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Year : 2018  |  Volume : 9  |  Issue : 3  |  Page : 78-80

Type 1 diabetes registry in developing countries: Perspective from India

1 Department of Diabetology, Diacare-Diabetes Care and Hormone Clinic, Ahmedabad, Gujarat, India
2 Department of Diabetology, Max, Pentamed and Sunderlal Jain Hospitals, New Delhi, India
3 Department of Diabetology, Bharti Research Institute of Diabetes and Endocrinology, Karnal, Haryana, India
4 Department of Diabetology, Pondicherry Institute of Medical Science, Puducherry, India
5 Department of Diabetology, Jaslok Hospital and Research Center, Mumbai, Maharashtra, India
6 Department of Diabetology, Apollo Sugar Clinic, Hyderabad, Telangana, India

Correspondence Address:
Dr. Banshi Saboo
Diacare-Diabetes Care and Hormone Clinic, 1 and 2 Gandhi Park Society, Near Nehru Nagar Cross Road, Ambawadi, Ahmedabad - 380 015, Gujarat
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Source of Support: None, Conflict of Interest: None

DOI: 10.4103/jod.jod_12_18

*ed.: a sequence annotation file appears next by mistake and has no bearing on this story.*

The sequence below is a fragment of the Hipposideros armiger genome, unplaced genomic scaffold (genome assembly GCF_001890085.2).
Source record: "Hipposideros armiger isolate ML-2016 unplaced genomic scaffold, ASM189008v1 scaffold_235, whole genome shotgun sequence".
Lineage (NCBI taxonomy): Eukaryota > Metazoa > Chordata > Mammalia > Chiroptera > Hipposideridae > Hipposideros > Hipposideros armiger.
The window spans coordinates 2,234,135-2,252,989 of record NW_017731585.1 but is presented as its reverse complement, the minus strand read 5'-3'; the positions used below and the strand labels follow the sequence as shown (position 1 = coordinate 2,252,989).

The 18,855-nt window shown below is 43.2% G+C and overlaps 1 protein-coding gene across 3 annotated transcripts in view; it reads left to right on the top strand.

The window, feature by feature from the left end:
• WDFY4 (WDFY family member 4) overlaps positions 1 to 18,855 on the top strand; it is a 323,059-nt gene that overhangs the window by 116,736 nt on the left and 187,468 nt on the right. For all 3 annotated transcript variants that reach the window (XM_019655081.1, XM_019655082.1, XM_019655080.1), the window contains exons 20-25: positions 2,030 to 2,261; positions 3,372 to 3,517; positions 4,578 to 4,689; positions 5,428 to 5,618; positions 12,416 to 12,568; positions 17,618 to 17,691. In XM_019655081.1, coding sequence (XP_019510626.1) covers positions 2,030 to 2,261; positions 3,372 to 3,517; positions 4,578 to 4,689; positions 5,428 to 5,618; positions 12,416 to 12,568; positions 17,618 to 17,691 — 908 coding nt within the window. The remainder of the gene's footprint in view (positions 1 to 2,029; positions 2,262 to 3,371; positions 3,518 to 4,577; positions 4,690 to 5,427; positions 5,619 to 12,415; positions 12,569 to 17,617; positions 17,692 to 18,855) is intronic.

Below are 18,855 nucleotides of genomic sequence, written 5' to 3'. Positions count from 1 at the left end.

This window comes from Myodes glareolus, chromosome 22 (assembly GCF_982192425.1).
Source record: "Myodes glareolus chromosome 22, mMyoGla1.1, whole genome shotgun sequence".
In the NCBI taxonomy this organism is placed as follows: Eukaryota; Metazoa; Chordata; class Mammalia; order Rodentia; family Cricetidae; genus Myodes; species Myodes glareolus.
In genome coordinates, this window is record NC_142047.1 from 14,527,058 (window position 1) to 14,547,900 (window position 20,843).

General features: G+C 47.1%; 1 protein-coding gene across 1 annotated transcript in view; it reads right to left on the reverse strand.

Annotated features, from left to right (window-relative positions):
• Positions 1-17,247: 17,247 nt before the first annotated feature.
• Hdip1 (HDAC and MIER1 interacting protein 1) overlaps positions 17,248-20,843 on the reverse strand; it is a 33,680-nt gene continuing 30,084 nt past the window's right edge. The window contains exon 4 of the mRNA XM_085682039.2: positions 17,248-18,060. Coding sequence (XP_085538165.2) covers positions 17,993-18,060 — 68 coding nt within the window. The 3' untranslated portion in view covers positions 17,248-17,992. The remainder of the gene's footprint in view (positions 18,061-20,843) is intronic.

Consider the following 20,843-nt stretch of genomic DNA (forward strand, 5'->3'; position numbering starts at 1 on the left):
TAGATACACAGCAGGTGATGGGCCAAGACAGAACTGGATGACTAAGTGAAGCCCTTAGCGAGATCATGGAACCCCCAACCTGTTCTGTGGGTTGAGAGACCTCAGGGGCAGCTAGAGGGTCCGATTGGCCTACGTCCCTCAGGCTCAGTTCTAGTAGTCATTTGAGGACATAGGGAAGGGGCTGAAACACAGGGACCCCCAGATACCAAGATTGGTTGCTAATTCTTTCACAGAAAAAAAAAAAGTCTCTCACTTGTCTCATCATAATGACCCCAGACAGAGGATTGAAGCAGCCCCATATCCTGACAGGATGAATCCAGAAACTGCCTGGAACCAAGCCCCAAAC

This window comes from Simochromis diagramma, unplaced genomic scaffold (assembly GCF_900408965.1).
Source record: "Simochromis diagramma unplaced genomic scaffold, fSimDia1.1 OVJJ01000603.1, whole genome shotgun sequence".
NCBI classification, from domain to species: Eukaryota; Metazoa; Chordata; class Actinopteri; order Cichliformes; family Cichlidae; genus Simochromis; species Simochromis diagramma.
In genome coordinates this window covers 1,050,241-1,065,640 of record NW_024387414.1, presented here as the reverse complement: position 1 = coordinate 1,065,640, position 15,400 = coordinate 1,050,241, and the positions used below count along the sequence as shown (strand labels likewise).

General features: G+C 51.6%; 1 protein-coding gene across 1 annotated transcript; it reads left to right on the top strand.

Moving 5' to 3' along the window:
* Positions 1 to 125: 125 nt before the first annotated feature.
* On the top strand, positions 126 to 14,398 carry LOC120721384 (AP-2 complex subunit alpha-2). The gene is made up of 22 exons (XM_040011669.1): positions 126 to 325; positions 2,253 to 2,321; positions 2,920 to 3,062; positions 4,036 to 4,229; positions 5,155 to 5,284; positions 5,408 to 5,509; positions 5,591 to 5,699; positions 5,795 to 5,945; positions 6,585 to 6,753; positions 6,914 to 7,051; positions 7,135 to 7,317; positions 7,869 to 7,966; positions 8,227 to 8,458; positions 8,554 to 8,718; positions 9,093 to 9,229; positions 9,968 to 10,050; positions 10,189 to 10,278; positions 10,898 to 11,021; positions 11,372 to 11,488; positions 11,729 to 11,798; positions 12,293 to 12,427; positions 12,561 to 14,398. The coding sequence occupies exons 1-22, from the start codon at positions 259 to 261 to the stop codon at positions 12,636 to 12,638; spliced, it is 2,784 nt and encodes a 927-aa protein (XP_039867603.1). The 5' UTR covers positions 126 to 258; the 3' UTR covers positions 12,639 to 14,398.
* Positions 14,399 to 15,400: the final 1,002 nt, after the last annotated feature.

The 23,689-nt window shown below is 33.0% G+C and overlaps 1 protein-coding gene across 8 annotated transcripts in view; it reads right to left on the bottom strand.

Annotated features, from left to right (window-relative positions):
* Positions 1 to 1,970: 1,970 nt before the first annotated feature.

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India has been a prey to rising tide of non-communicable diseases. It is becoming increasingly important to evolve strategies to ensure effective prevention, diagnosis and treatment of this rising burden. Available Indian data reveal different opinions regarding type 1 diabetes (T1D). Such variation in data leads to uncertainty in healthcare planning and management. This ununiformity in data and the absence of protocol make a task challenging. Many patients consult non-specialists and even doctors from different streams. On the part of the patients, the diagnostic and screening testing are a great burden. T1D registry is of great relevance to India. It helps in ensuring good clinical practice and errors. Endocrinologists and paediatricians can audit themselves using such a registry. The overall goal is to improve population health. The objective is to reduce morbidity and mortality while maximising the cost-effectiveness. Such a registry helps in fund allocation and healthcare planning and contributes to the formulation of pragmatic management guidelines. However, healthcare professionals are reluctant to share their data. This may be due to fear of being audited by peers or regulators and record maintenance. We must work towards creating a national registry of T1D. This should involve multiple centres across the country, as it will help enhance awareness about T1D and improve standard of care. The results of which can be used to advocate for greater allocation of resources to T1D care. An effective registry will help children claim their rightful place under the sun.

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